Speedy Reading

worm

Reading for fluency

Erin Frasier 

Rational: Children first learn to read by decoding, but fluency is also important. Children need to be able to recognize words automatically to be fluent readers. Fluent readers read smoothly and swiftly. This can be achieved through repeated readings of the same book.

Materials: "Owl at home," book for every student, one "Uncle Elephant" book for teacher to read from, a beach ball chart and moving beach ball for every student, overhead to show example book, Fluency checklists for each student.

1.Start out by telling the students, "It is important for us to become fluent readers. Fluency is when you are able to read fast and you recognize words automatically. You also use expression while reading. In order for us to become fluent we have to practice our reading, and we can do this by reading the same book several times. You'll know this when I say we are going to be doing a repeated reading."

2.I will then pull up a page from a book on the over- head for everyone to see. I will say, "I am going to read a passage from this book. You tell me if it was hard or easy for you to remember and understand." (Read Passage from Uncle Elephant, By: Arnold Lobel) "Mo-th--er and Fath-er went for a sa-sa-sail in their bot..no boat. I could not go with them. I had a run-run-runny t-tru-trunk and a sore thr-o-throat. I -went –home- to bed." I will read the passage slowly and choppily. I will even make a few mistakes but decode and self- correct them. Then I will ask students, "What did you notice about my reading? Is there anything that you would change? Okay, I think I know of a better way to read that will want you to listen and know more about the story. Now I will read it a different way.(Read passage) " Mother and Father went for a sail in their boat. I could not go with them. I had a runny trunk and sore throat. I went home to bed." "Did that sound better?" Sometimes when we read something for the first time and we have to decode, we read slowly. When we read repeatedly we read faster, smoother, and with more expression, like I did the second time that I read it."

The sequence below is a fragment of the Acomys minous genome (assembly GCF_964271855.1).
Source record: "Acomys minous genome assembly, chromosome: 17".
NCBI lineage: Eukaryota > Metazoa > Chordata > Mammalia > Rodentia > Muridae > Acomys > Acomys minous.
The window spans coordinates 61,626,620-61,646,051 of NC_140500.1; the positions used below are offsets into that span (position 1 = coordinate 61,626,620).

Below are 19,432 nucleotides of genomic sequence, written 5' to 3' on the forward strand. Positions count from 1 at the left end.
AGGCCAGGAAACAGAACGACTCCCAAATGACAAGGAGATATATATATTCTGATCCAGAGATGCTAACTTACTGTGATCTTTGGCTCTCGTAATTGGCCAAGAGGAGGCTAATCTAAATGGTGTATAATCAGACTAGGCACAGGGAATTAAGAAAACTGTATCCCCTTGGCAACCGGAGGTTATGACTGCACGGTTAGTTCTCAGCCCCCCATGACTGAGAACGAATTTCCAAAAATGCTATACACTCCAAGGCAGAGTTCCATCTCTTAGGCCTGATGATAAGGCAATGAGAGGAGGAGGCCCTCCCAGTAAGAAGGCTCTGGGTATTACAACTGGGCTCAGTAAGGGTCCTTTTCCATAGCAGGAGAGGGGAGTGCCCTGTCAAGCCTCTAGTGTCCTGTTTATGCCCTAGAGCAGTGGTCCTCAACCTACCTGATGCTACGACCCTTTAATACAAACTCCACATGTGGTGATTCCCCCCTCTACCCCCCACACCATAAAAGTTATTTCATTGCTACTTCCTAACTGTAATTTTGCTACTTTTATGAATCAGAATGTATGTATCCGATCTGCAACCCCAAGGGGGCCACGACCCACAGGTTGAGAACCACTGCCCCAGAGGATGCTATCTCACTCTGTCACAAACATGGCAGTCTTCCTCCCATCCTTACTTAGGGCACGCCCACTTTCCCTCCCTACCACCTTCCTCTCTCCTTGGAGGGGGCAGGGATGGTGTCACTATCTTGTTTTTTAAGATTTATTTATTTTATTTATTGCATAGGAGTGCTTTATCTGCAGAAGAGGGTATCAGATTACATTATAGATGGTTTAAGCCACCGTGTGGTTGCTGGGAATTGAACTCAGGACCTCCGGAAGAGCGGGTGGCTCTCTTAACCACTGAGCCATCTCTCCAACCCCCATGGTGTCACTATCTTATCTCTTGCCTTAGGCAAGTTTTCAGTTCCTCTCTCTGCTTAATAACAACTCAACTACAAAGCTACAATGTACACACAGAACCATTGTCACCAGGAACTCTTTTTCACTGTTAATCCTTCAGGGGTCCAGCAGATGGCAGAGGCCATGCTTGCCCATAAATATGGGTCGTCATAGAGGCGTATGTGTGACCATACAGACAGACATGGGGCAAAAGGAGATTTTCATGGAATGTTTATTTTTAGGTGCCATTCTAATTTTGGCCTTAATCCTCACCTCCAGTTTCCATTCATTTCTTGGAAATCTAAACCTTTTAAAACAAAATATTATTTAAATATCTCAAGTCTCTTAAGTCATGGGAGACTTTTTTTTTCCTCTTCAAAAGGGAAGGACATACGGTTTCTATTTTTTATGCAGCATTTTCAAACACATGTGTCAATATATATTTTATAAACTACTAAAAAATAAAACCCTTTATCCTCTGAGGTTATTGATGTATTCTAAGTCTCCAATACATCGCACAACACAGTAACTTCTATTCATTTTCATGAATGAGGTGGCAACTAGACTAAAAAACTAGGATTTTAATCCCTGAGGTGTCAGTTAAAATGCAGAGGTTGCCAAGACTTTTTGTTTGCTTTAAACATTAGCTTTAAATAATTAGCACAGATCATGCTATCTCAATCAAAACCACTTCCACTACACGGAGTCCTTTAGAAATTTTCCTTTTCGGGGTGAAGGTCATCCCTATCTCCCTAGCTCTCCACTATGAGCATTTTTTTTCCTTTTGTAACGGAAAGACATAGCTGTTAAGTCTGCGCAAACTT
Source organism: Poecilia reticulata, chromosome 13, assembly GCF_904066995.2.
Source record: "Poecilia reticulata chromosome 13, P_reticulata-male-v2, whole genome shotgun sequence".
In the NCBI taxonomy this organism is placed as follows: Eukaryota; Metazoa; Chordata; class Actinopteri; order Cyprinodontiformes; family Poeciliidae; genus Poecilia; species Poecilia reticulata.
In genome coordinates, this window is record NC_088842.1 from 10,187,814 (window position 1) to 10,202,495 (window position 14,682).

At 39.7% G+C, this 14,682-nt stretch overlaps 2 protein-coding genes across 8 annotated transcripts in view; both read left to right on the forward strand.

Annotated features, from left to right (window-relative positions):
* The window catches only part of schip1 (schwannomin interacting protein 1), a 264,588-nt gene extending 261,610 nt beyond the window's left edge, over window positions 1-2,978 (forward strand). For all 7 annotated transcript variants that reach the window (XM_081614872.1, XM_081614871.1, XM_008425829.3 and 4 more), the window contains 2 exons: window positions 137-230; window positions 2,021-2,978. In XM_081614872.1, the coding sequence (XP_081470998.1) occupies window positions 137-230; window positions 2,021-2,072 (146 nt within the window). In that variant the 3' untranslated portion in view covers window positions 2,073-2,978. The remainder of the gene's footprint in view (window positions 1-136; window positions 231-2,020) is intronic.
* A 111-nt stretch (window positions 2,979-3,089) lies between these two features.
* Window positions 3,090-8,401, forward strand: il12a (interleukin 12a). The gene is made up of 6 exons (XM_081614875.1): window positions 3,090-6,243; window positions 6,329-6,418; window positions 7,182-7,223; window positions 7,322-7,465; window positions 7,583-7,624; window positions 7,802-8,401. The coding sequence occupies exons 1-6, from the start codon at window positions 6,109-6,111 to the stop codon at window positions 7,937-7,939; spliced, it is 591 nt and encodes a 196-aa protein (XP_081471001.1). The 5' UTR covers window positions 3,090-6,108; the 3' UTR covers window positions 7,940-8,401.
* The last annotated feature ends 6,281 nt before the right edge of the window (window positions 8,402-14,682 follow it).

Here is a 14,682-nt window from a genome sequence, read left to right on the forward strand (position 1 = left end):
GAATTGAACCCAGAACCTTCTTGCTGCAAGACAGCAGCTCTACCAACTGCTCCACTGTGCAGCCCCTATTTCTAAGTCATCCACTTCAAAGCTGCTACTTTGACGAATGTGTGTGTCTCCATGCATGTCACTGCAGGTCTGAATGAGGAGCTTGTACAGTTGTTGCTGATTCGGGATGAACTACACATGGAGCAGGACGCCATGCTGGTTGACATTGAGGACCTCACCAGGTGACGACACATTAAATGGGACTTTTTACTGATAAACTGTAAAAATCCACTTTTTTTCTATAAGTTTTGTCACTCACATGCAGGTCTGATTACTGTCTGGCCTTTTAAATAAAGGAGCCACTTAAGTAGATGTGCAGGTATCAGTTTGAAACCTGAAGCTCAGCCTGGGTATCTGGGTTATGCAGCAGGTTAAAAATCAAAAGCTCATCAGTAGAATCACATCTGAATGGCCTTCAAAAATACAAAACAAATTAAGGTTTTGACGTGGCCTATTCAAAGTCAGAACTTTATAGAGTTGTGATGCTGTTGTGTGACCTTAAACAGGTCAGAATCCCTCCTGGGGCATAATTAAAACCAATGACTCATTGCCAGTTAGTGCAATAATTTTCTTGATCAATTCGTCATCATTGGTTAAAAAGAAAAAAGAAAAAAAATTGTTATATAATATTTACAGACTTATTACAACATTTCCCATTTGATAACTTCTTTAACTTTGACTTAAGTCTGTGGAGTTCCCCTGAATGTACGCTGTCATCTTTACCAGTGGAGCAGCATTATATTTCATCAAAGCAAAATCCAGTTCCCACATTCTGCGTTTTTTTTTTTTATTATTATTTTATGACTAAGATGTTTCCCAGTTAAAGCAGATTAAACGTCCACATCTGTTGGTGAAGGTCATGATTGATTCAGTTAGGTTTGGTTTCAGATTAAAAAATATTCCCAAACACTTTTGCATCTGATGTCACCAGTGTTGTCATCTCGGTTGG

3.I will tell the students, "To help us see how much you have accomplished, you will each have a beach ball chart. Every time that you read this book and it takes you less time to read and you use all parts of fluency while reading, your beach ball will move up, until it has crossed the volleyball net.

4.I will first give a book talk of "Owl at home." "Owl lives by himself in a warm little house. One evening he invites Winter to sit by the fire. Another time he finds strange bumps in his bedroom. He goes for a walk alone one night, and stumbles upon something. You'll have to keep reading to find out what!" Have the same book for each student to read. "Owl at home," by Arnold Lobel. I will instruct them to read the book quietly to themselves. Then I will pair them with another student. They will have the opportunity to practice reading fluently aloud to one of their friends. It will not be timed but the goal is to get better and better each time that they read. They should read the story to each other at least two times. While your partner is reading, you take notes on a fluency sheet about their reading. Did they remember what they read? Did they read fast? Did they read smoother? Did they read with expression? Make a check beside the one/ones that they accomplished on the repeated readings. Tell students, "I will be watching to see that you are really giving your partner fair and accurate checks on their list."

5.For assessment, I will have every child read to me independently. They can read it once a day during the reading time, and every day try to improve their fluency each time. (Speed, smoothness, comprehension, and expression) Each time that they make progress I will move up the beach ball until it has successfully crossed the volleyball net. The ball moves up every time a student improves the amount of time they spend reading.

References:

Wallingsford, Darby. Gaining Fluency: Speedy, Speedy Students Reading Fast. Reading Genie website.

            http://www.auburn.edu/academic/education/reading_genie/openings/wallingsfordgf.html

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